White Picture Series - Erasing Hokusai

at Artist Space, SOHO in New York "Salad Days" July 12 - August 4, 2006

Artist: Kosuke Ikeda

Curated by Shinya Watanabe

Opening Reception: Tuesday, July 11, 6 - 8pm
Salad Potluck Party: Public events with the artists and curators
Wednesday July 19, 6- 8pm at Artists Space

Opening Photos


White Picture Series

by Kosuke Ikeda

A painting has been historically likened to a window. As a viewer stands before the painting, s/he can feel as if a certain space is spreading behind it. It is a flat plane, but it also has a certain space. Likewise, a painting can be compared to a mirror which is a two-dimensional plane reflecting a three-dimensional environment. Numerous artists gravitate to the mirror as a motif, which symbolizes perfect representation of reflection.

One series of my works is the WHITE PICTURE SERIES, which were made by means of a specific technique. If you scratch the back side of a mirror, the scratched parts become transparent, mere glass, and then you can join the scratched mirror and a piece of plain canvas on which nothing is painted. On the scratched part, the viewer can see the white canvas through the glass, while on the unscratched part, the mirror reflects the viewer him/herself or the surrounding.

This work has these mirrors and canvases, in other words, 3-dimensional parts and 2-dimensional parts. Therefore, the viewer will perceive two opposite feelings; s/he can perceive a certain space through the mirror, but at the same time, s/he cannot turn her/his eyes away from the flat canvas.

According to Gestalt psychology, people can never perceive a figure and the ground of the image at one time. That is, we cannot look at a figure when we are looking at the ground behind it, and we cannot look at the ground when we are looking at the figure in front of it. Similarly, with my works, viewers cannot grasp these parts, the mirror and the canvas at one time; they nevertheless are on the same surface. Thus, I could say that the viewer cannot help perceiving two opposite impressions, or more precisely, will be coming and going convulsively between two directly opposite feelings.


Kosuke Ikeda's White Picture and the Sublimity of Nature in Different Dimensions

by Shinya Watanabe (Independent Curator of  Spiky Art)

Ikeda is particularly interested in the issues of modern perception and sublimity. In his work, he has created a unique meeting point of these issues in the conjunction of modern Western painting and traditional Japanese printing.  Ikeda's White Picture Series is a work in which the artist scratches the reverse side of mirrors. For this exhibition, Ikeda created a new series of White Pictures by using images of Hokusai's masterpieces, such as the white wave from Fugaku Sanjyu Rokkei (36 Scenes of Mt. Fuji).

Hokusai's nearly exact contemporary was the English painter J.M.W. Turner. These two artists lived in completely different cultural surroundings; they nevertheless shared the same interest--the sublimity of nature.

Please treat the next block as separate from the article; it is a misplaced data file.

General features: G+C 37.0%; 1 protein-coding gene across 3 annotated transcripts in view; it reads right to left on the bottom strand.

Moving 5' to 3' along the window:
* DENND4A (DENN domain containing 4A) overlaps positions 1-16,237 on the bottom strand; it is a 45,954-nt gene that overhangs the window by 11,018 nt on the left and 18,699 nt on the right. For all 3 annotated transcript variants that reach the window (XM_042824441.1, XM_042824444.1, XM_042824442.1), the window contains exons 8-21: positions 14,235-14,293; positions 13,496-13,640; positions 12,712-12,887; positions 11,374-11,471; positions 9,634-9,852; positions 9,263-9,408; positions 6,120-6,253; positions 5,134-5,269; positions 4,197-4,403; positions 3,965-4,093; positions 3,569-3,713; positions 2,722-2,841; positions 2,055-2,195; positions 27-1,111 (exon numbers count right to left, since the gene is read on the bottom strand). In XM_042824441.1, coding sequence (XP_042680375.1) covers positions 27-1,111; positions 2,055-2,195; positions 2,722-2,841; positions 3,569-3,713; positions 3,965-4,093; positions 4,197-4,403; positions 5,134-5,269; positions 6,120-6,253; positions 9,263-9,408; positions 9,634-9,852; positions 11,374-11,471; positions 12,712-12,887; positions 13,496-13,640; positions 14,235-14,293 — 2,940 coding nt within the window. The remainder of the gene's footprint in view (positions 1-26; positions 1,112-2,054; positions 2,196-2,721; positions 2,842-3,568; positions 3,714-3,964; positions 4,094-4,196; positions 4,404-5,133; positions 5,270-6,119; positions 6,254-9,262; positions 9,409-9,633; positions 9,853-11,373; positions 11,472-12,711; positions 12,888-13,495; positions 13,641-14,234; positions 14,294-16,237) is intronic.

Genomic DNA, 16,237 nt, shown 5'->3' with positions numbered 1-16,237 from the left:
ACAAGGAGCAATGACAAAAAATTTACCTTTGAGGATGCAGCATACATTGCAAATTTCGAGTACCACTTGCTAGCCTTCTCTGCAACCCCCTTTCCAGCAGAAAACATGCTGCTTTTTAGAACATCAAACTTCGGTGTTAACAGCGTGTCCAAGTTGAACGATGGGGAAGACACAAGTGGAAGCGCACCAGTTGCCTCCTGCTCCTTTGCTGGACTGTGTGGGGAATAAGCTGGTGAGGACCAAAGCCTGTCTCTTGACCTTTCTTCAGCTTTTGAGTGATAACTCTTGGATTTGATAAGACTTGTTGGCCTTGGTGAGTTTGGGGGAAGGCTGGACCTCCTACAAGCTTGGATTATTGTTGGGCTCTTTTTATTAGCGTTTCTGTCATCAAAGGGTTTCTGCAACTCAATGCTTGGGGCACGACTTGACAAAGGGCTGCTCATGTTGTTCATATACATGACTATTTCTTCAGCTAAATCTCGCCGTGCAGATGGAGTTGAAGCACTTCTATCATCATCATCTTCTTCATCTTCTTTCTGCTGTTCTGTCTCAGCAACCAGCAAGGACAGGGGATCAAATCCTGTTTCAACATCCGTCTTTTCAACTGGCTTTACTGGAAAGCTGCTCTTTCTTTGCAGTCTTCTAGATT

Of course, Hokusaifs sense of nature's sublimity is different from Turner's. In Hokusai's flat, two-dimensional prints, the scenery of the cascading wave and Mt. Fuji clearly shows his interest toward expressing the sublimity of nature. This imaginary scenery was born of an imaginary perspective, something quite new for European painters in the nineteenth century. On the other hand, Turnerfs sublimity of nature is clearly meant to create the illusions of three-dimensional space, a sense of space that became possible after the industrial revolution.

Ikedafs White Picture is a series of paintings that are created by the process of erasing the original image. This erasing process (i.e., the scratching of the mirror) reveals not the  reflective mirror parts but its non-reflective parts, which are directly incorporated into the non-painted white canvas. In Ikedafs White Picture, the unscratched parts contain mirror parts, and their reflections create the illusion of three-dimensional space. Such an illusion creates conflict with two-dimensional scratched parts on the canvas. This conflict highlights the "thing-ness" of the non-painted canvas itself: what a viewer sees is a mere canvas, which loses its status as image; this flat surface resists sublimity. Here, the act of tracing and erasing is perceived as a struggle on the boundary between image and object.

About the Exhibition "Salad Days", please go to Artist Space Website

12 Curators

Stacey Allan
Yaelle Amir
Tairone Bastien
Naomi Beckwith
Anna Gray
Matthew Lusk
Anthony Marcellini
Courtney J. Martin
Amie Scally
Elisabeth Schneider
Shinya Watanabe
Hillary Wiedemann

Select 12 Artists

Ronnie Bass
Amy Westpfahl
Mamiko Otsubo
Carla Edwards
Fay Ray
Lara Kohl
Mauricio Guillen
Ania Soliman
Philip Maysles
Kosuke Ikeda
Chris Taylor

Organized by Jennifer Moon and Hillary Wiedemann